Snorkels are not really necessary for diving underwater, but they are needed for use on the surface whether you are a diver or snorkeler. While they are perfect for snorkeling trips and swimming out to a dive site, they can also be used for swimming laps (with a specialized model shown below right). Depending on how often you dive and/or snorkel, you will want a more or less expensive model. Some start at under $10 and may come attached to a mask. Others will cost upwards of $20 and are sold separately. The more money you spend, the more features you will get. More experienced divers and snorkelers will probably prefer a more advanced snorkel. Serious divers will want a good snorkel, but they may not want it attached to their mask while diving since it creates drag and gets in the way.
Fit and Comfort
This may seem obvious; however, the fit of a snorkel is quite important. It should have a soft silicone mouthpiece to maximize comfort. The mouthpiece should be big enough so that you don't get jaw fatigue from biting down on it. Likewise, it should not be so big that it feels like you are chomping down on a baseball.
'''Length''' -- Choosing length is dependant on the size of your head and the angle at which you snorkel. If it's too long it will be difficult to get the adequate amount of fresh air. If it's too short you run the risk of getting water in through the top (on models that don't include splashproof technology).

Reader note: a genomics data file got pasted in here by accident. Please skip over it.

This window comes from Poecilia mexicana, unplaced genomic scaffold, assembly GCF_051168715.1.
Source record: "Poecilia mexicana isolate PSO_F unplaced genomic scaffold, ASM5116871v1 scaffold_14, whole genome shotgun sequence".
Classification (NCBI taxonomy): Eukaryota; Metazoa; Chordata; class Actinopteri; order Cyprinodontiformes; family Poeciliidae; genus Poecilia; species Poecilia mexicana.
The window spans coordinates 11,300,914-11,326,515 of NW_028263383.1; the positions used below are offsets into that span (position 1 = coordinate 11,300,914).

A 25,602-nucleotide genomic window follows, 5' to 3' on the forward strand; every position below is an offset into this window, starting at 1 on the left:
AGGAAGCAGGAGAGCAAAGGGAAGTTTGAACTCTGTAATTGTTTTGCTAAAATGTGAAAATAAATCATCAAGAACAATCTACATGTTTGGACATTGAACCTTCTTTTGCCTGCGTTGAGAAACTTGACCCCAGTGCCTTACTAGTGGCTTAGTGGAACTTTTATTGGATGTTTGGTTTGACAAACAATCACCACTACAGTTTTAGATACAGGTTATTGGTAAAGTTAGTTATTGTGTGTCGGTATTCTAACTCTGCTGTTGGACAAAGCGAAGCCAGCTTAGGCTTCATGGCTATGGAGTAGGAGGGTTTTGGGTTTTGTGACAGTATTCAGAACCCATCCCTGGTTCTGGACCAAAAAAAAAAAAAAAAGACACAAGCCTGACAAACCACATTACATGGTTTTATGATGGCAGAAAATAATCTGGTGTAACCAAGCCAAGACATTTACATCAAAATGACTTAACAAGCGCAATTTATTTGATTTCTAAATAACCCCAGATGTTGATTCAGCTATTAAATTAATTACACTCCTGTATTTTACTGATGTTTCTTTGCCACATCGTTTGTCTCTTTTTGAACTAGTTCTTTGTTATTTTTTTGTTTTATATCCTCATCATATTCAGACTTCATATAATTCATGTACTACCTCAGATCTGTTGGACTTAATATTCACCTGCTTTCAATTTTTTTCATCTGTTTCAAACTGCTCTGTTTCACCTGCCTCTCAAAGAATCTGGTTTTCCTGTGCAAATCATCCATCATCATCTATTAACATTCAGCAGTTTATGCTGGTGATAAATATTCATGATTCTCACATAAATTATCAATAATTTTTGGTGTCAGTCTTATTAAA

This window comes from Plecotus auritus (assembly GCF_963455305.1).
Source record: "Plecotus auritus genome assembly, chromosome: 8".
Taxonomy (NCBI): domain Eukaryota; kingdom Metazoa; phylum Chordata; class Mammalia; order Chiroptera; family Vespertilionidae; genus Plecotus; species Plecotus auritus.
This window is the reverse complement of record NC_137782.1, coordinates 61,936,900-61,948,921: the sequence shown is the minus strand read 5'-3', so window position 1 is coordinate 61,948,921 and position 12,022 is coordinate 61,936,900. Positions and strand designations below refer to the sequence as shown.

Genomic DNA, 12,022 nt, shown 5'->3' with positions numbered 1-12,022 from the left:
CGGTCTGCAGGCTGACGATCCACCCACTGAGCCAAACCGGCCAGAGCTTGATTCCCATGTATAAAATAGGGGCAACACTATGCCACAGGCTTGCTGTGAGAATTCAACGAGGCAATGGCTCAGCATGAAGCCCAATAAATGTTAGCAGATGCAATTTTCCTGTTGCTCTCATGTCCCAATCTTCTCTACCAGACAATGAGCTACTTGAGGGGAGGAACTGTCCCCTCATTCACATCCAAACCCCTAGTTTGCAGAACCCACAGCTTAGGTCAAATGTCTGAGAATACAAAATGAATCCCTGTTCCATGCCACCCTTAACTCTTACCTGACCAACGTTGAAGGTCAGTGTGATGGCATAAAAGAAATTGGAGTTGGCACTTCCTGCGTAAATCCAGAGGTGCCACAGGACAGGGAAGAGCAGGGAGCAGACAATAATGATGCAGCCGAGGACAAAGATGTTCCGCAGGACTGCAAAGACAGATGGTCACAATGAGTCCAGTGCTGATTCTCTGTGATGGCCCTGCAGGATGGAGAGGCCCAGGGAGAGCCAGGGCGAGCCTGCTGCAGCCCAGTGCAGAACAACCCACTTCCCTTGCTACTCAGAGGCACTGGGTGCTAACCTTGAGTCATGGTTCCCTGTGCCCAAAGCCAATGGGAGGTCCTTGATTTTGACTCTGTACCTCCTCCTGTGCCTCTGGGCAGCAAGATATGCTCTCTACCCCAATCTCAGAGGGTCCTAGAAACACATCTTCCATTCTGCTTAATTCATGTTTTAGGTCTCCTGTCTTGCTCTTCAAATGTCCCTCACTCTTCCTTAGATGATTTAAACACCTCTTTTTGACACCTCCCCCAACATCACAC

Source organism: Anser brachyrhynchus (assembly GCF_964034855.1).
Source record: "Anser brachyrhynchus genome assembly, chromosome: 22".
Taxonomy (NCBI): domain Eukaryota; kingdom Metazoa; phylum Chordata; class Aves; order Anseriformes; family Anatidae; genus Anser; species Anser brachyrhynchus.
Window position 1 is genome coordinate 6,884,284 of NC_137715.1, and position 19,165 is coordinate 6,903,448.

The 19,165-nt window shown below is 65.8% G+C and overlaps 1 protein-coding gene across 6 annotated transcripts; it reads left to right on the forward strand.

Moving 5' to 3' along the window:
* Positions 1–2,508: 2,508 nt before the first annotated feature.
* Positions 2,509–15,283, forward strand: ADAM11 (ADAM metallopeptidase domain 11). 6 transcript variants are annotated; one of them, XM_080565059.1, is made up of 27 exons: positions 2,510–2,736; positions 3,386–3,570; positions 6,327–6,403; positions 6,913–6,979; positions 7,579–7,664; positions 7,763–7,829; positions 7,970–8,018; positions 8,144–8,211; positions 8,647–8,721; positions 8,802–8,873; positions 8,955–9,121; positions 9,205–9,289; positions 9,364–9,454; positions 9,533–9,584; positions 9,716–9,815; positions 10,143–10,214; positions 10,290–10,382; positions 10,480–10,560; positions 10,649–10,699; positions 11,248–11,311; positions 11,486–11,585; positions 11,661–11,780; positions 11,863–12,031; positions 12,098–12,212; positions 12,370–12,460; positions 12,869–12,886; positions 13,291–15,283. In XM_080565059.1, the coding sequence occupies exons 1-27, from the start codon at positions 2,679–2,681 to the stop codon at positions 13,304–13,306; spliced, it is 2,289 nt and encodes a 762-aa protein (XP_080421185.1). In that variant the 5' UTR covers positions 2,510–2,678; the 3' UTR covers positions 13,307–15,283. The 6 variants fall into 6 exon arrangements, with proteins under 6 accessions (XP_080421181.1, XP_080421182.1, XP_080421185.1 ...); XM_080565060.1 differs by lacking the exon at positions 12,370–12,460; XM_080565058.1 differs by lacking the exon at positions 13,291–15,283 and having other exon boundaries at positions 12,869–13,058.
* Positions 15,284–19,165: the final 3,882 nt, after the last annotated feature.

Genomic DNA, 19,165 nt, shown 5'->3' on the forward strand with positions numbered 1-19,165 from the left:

'''Bore''' '''size''' -- The bore, or opening, should be large enough to easily inhale the proper amount of fresh air. Remember that the bigger it is, the easier it is to get water in and harder to get water out (on models without a purge valve). Choose the hole size according to your lung capacity. For example, a smaller bore is best for a child's snorkel.
'''Purge valves''' -- This technology is more expensive but useful for novices since it means you can clear the snorkel from below the mouth instead of shooting the water out the top of the snorkel. This is a great convenience if you don't have powerful lungs or a large lung capacity. Splash protectors can also be useful, but they have the tendancy to restrict air flow.
'''Mask Clip '''-- The mask attachmentshould be easy to adjust for divers who will be adding or removing the snorkel at surface intervals. Snorkelers can probably make due with a less advanced attachment mechanism since the snorkel will remained attached at all times.
'''Collapsible '''-- Some of the newest snorkels (particularly the Sherwood Avid and the Apollo Prestige) boast the ability to fold or collapse to a smaller size for easy storage and transport.
Extras include a snorkel keeper, whistle, snorkel flag, and a mask, fins, and snorkel backpack.